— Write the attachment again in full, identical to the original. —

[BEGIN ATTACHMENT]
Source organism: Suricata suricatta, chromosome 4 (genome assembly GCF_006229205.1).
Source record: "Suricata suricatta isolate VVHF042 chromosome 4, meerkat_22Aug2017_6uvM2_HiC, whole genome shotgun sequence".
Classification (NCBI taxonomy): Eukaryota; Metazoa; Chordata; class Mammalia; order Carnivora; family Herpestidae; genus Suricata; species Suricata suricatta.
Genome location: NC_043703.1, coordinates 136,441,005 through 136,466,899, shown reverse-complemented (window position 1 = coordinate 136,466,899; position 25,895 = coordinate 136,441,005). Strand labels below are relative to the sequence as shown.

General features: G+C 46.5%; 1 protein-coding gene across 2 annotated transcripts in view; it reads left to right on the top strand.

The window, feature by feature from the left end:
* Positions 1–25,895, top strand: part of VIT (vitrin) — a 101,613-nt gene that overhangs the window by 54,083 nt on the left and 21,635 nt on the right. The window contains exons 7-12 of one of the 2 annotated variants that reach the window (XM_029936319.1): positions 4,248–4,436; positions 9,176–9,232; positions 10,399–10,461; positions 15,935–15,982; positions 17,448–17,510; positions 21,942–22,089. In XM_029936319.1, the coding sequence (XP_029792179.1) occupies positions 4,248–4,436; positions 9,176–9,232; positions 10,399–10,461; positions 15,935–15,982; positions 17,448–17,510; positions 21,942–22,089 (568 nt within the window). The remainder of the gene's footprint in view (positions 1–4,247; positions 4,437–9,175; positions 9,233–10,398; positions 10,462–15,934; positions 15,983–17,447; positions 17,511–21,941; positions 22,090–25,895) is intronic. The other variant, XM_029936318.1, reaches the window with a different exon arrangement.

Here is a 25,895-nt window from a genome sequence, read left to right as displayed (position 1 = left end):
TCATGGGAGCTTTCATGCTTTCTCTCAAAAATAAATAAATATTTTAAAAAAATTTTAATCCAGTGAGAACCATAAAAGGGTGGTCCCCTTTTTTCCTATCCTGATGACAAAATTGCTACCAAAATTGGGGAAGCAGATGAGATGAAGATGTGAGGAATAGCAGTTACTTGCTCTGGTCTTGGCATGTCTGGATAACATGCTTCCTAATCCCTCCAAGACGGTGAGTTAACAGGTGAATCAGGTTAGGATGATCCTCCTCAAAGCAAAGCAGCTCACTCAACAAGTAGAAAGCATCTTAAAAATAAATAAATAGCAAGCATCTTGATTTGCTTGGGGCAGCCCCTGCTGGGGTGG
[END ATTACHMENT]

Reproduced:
Source organism: Suricata suricatta, chromosome 4 (genome assembly GCF_006229205.1).
Source record: "Suricata suricatta isolate VVHF042 chromosome 4, meerkat_22Aug2017_6uvM2_HiC, whole genome shotgun sequence".
Classification (NCBI taxonomy): Eukaryota; Metazoa; Chordata; class Mammalia; order Carnivora; family Herpestidae; genus Suricata; species Suricata suricatta.
Genome location: NC_043703.1, coordinates 136,441,005 through 136,466,899, shown reverse-complemented (window position 1 = coordinate 136,466,899; position 25,895 = coordinate 136,441,005). Strand labels below are relative to the sequence as shown.

General features: G+C 46.5%; 1 protein-coding gene across 2 annotated transcripts in view; it reads left to right on the top strand.

The window, feature by feature from the left end:
* Positions 1–25,895, top strand: part of VIT (vitrin) — a 101,613-nt gene that overhangs the window by 54,083 nt on the left and 21,635 nt on the right. The window contains exons 7-12 of one of the 2 annotated variants that reach the window (XM_029936319.1): positions 4,248–4,436; positions 9,176–9,232; positions 10,399–10,461; positions 15,935–15,982; positions 17,448–17,510; positions 21,942–22,089. In XM_029936319.1, the coding sequence (XP_029792179.1) occupies positions 4,248–4,436; positions 9,176–9,232; positions 10,399–10,461; positions 15,935–15,982; positions 17,448–17,510; positions 21,942–22,089 (568 nt within the window). The remainder of the gene's footprint in view (positions 1–4,247; positions 4,437–9,175; positions 9,233–10,398; positions 10,462–15,934; positions 15,983–17,447; positions 17,511–21,941; positions 22,090–25,895) is intronic. The other variant, XM_029936318.1, reaches the window with a different exon arrangement.

Here is a 25,895-nt window from a genome sequence, read left to right as displayed (position 1 = left end):
TCATGGGAGCTTTCATGCTTTCTCTCAAAAATAAATAAATATTTTAAAAAAATTTTAATCCAGTGAGAACCATAAAAGGGTGGTCCCCTTTTTTCCTATCCTGATGACAAAATTGCTACCAAAATTGGGGAAGCAGATGAGATGAAGATGTGAGGAATAGCAGTTACTTGCTCTGGTCTTGGCATGTCTGGATAACATGCTTCCTAATCCCTCCAAGACGGTGAGTTAACAGGTGAATCAGGTTAGGATGATCCTCCTCAAAGCAAAGCAGCTCACTCAACAAGTAGAAAGCATCTTAAAAATAAATAAATAGCAAGCATCTTGATTTGCTTGGGGCAGCCCCTGCTGGGGTGG